For the third year in a row, Hamburg Borough Police stopped shaving for the month of November, raising funds for a family in need through No Shave November.

“I am very proud of our police when they are able to step out of their traditional law enforcement role to show concern and compassion. This is one obvious example of how our police help people every day,” said Hamburg Borough Mayor George Holmes. “As a former Sergeant Major in the Army, I’ve got to be honest; I’m not a big fan of unshaven officers. However, because it’s for a good cause and helps create community involvement, I encourage the officers to participate. The comments I receive about it are mostly positive.”

“The goal for participating in No Shave November is to build community relations and trust,” said Hamburg Borough Police Officer Ryan Brobst. “To show the public we do more than just enforce the law and arrest people. We contribute to the community in a positive way that everyone can see and agree upon.” 

“Many people see police as militaristic or robotic by their nature,” Brobst continued. “They see the uniform, the badge, and the tools on our belts and feel we are all the same. While some departments allow officers to have some form of facial hair, it is rare and still very regulated. In being allowed the opportunity to grow a full beard or goatee during the month of November, we can show the general public a different face, both literally and figuratively. We are ordinary people just like everyone else.”

Hamburg Borough Police Chief Anthony M. Kuklinski agreed.

“The goal of the No Shave November was to foster community involvement by the officers. The officers are having fun doing it and the residents see the benefit to the event,” said Kuklinski. “It is a community outreach. This job is all about community involvement.”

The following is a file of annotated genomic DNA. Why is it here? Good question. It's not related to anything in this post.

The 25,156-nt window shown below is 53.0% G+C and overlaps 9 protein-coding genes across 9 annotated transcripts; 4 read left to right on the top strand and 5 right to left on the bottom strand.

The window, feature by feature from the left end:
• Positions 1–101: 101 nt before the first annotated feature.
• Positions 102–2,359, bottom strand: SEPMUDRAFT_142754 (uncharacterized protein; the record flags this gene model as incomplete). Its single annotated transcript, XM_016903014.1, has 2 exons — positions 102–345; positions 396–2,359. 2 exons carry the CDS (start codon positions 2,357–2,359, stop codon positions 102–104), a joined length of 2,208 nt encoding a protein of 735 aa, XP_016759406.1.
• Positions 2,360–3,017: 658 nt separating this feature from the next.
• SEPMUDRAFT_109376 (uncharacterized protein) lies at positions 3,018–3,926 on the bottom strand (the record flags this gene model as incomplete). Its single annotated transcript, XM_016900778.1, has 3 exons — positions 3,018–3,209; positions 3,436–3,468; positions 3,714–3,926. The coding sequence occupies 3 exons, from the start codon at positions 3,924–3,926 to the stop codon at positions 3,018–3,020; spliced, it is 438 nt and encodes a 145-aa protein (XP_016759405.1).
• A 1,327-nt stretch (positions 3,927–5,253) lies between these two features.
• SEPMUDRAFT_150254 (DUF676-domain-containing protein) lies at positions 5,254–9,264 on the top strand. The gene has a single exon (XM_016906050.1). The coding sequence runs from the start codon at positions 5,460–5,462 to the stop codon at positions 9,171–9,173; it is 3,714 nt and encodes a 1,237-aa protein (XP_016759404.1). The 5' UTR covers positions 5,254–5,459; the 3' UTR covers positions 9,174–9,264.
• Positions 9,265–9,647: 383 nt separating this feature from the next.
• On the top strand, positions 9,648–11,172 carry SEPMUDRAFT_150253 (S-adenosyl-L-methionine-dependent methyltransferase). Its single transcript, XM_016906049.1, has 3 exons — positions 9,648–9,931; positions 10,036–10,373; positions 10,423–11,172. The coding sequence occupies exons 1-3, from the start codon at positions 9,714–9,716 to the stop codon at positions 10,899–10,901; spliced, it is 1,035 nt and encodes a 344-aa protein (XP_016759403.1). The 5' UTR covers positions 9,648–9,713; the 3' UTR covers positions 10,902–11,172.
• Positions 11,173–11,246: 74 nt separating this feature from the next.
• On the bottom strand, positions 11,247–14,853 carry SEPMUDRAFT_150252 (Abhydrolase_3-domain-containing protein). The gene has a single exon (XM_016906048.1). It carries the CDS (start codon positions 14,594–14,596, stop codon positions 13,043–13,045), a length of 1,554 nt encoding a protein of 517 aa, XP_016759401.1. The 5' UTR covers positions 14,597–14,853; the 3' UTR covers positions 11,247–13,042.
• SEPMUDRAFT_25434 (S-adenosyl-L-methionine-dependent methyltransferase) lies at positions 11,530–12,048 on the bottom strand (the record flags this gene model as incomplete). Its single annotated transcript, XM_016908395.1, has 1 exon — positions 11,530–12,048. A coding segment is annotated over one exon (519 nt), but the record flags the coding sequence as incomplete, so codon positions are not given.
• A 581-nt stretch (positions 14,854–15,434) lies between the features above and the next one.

This event is just one activity that the Hamburg Borough Police Department normally does to be more involved in the community, including bike patrols, foot patrols, officers in the schools, community education programs, and officers out checking businesses at night time.

“(No Shave November) shows the community that the officers are regular guys and want to embrace community involvement,” said Kuklinski.

The donation drive, held during the month November, is being conducted by the Hamburg Police Officers’ Association.

“We get to help a family in need,” said Hamburg Police Officers’ Association President Keven Chase. “Plus, we get to grow beards, which is fun.”

Normally, law enforcement cannot grow facial hair except for a mustache. During No Shave November, participating officers are allowed to grow their beards as part of this event.

“It’s a change of pace for one month out of the year,” he said.

Chase has served in law enforcement for more than 20 years, which means shaving every day.

“Me personally, I really enjoy growing a beard. It’s nice not to have to shave every day for a month,” he said. “I took it one step further and stopped shaving my head. I have not had hair on my head since age 18.”

Growing beards also gives officers a new look and an opportunity to connect with community members.

“You wouldn’t believe how many people say, ‘You look nice with a beard.’ It starts conversations,” said Chase.

As in prior years, proceeds from the event will go toward a needy family or to support a non-profit group. “We try to keep it in Hamburg Borough,” Chase said.

The Association votes on who will receive the donation, which can be used as the recipient chooses, such as for bills, medical expenses and Christmas gifts.

“In past years the police association has helped less fortunate families with holiday needs,” said Kuklinski. “The money all goes back to help out either a family in need or an organization that provides services to the town. It’s a lot more than just buying toys for kids; it’s about supporting the entire family unit or an entity that helps out the borough.”

“Every year, the funds go toward something different. This year we intend to work with other entities like the school district and local businesses to identify families that have been struggling the most due to the COVID-19 pandemic,” said Brobst. “The year has been hard on everyone. We hope to bring some good news and fun to an otherwise stressful chapter in our lives — to remind everyone that when everything seems to be going wrong it cannot and will not last forever.”

At the beginning of November, donation jars were placed around Hamburg Borough and surrounding areas including at Hamburg businesses.

“A lot of our local businesses help out with allowing the officers to put collection jars in the business. A little bit of change goes a long way,” said Kuklinski.

Also a GoFundMe page was created for donations, Donations to officers directly during their shift are typically frowned upon due to its perception to the public.

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